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Molecular vision

Clinical and biochemical effects of the E139K missense mutation in the TIMP3 gene, associated with Sorsby fundus dystrophy.


PMID 19536307

Abstract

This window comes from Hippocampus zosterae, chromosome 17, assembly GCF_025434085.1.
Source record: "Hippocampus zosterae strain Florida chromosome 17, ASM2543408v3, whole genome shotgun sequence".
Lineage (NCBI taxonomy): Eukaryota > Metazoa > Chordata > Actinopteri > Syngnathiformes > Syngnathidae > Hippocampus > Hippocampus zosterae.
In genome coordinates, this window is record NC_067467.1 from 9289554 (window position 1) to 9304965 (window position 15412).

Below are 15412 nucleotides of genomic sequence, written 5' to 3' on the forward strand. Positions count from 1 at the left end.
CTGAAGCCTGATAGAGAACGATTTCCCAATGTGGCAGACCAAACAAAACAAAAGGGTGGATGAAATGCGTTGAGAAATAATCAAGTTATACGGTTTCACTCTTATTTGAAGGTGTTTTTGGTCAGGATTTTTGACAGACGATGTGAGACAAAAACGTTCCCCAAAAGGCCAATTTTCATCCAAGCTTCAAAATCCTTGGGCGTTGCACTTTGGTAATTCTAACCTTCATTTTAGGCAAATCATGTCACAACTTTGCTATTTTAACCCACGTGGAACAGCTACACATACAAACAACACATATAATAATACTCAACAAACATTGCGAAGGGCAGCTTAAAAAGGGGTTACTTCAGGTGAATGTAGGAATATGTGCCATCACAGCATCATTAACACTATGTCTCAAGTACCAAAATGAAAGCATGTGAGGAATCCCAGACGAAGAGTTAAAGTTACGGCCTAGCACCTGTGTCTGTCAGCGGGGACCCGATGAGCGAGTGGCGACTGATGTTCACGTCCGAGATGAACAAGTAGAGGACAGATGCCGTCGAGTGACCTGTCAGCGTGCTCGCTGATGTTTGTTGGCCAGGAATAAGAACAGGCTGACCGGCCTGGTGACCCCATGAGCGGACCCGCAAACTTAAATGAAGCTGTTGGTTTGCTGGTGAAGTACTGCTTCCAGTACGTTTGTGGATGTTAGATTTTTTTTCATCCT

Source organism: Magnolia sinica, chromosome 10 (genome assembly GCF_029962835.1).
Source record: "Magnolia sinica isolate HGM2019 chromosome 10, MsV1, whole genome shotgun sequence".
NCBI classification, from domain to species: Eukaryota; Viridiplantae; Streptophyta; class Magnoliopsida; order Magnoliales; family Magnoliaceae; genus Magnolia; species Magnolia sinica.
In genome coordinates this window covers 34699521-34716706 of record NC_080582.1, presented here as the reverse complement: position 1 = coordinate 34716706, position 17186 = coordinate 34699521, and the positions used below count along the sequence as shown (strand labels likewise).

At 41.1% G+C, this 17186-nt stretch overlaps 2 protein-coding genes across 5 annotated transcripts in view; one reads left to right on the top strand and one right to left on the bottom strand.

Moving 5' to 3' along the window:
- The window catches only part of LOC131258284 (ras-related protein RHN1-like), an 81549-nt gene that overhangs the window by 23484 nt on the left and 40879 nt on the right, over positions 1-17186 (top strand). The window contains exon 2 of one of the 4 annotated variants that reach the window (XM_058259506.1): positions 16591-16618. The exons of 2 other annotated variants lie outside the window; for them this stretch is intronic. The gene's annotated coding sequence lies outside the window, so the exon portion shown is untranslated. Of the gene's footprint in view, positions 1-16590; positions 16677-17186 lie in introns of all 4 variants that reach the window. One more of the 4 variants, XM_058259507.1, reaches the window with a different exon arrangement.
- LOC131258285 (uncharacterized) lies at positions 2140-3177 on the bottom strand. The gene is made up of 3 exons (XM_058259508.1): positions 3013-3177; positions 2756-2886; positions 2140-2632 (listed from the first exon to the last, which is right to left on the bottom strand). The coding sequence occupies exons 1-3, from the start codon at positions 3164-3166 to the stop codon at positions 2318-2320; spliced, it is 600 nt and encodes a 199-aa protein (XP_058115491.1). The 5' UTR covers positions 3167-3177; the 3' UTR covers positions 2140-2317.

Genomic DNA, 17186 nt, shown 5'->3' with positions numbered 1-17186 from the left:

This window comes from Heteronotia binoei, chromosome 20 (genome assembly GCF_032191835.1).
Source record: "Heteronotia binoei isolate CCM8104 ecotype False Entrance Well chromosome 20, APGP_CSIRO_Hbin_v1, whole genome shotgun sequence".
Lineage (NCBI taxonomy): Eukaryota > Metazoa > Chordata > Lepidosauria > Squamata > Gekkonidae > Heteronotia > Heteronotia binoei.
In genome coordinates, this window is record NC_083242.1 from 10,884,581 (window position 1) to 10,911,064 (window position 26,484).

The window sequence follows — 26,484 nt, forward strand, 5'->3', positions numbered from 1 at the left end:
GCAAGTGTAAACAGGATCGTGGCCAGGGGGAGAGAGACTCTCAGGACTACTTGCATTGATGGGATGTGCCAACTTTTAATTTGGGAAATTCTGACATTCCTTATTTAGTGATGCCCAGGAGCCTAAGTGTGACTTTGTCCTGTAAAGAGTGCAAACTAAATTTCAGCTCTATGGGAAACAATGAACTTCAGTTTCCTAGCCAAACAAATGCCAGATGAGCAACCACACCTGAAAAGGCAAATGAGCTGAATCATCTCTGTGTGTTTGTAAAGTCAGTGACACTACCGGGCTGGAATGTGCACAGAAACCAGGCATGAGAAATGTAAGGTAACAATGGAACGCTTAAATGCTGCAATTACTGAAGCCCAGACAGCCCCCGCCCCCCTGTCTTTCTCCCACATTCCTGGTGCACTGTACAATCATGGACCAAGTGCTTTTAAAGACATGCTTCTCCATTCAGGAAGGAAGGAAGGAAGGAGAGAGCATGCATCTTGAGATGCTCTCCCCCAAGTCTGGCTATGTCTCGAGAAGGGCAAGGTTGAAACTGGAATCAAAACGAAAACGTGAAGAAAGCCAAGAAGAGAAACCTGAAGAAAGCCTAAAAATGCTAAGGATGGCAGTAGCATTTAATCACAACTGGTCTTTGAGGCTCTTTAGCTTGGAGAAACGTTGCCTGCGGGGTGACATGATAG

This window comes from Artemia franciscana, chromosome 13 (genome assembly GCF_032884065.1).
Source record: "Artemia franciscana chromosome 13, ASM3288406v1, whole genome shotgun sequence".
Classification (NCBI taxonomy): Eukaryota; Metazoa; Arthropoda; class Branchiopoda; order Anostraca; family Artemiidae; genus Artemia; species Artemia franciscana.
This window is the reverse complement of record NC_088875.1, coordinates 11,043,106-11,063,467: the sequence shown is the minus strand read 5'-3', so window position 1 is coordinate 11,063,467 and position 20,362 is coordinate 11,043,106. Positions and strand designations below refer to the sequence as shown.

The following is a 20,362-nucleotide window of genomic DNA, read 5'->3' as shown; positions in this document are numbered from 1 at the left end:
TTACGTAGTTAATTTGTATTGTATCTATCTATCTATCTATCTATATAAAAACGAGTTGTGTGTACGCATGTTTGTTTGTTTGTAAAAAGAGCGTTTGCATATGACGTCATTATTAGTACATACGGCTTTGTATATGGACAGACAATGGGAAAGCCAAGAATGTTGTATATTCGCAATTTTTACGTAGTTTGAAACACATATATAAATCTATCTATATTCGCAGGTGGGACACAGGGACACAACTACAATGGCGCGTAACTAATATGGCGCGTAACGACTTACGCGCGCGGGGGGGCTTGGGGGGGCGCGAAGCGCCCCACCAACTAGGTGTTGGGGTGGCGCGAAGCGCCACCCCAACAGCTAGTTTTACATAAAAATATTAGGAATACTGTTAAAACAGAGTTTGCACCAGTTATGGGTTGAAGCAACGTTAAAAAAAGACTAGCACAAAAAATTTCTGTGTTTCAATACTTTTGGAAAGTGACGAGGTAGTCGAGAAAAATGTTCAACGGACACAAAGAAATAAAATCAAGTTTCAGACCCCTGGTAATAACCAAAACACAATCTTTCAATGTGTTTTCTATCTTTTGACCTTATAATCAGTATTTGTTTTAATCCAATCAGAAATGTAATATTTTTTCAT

To determine the phenotypic and biochemical characteristics of the p.E139K missense variant in tissue inhibitor of metalloproteinase 3 (TIMP3) associated with Sorsby fundus dystrophy (SFD). The coding regions and adjacent intronic sequence of TIMP3 were amplified by polymerase chain reaction and then analyzed by bidirectional sequencing. Allele-specific PCR was used to determine the minimum allele frequency of the mutant allele in ethnically matched controls. Clinical examination and imaging of affected individuals with color fundus photography, scanning laser ophthalmoscope (fundal autofluorescence), and optical coherence tomography was performed. A mutant construct of the TIMP3 protein was created and expressed in human retinal pigment epithelium (ARPE19) cells, which were then assayed for oligomerization and intrinsic matrix metalloproteinase (MMP) inhibitory activity. Three affected individuals from a family of Welsh origin each harbored one allele of the TIMP3 missense variant c.415 G>A, (p.E139K), which was not identified in 534 ethnically matched control chromosomes and thus presumed pathogenic. The mutant protein was shown to dimerize in culture cells and retain its MMP inhibitory activity. Retinal examination was variable between eyes of affected individuals and between family members. Drusen-like deposits were common to all three affected individuals and yellow subretinal deposits, exudative maculopathy, and geographic atrophy were also observed. Optical coherence tomography (OCT) images of affected individuals demonstrated hyperreflectivity of the RPE-photoreceptor-choroid complex. The TIMP3 p.E139K mutation is another cause of SFD. It is the second TIMP3 sequence variant reported that does not affect the number of cysteine residues in the mutant protein yet dimerizes in vitro. The clinical presentation of this family is in keeping with previous clinical reports of this disorder.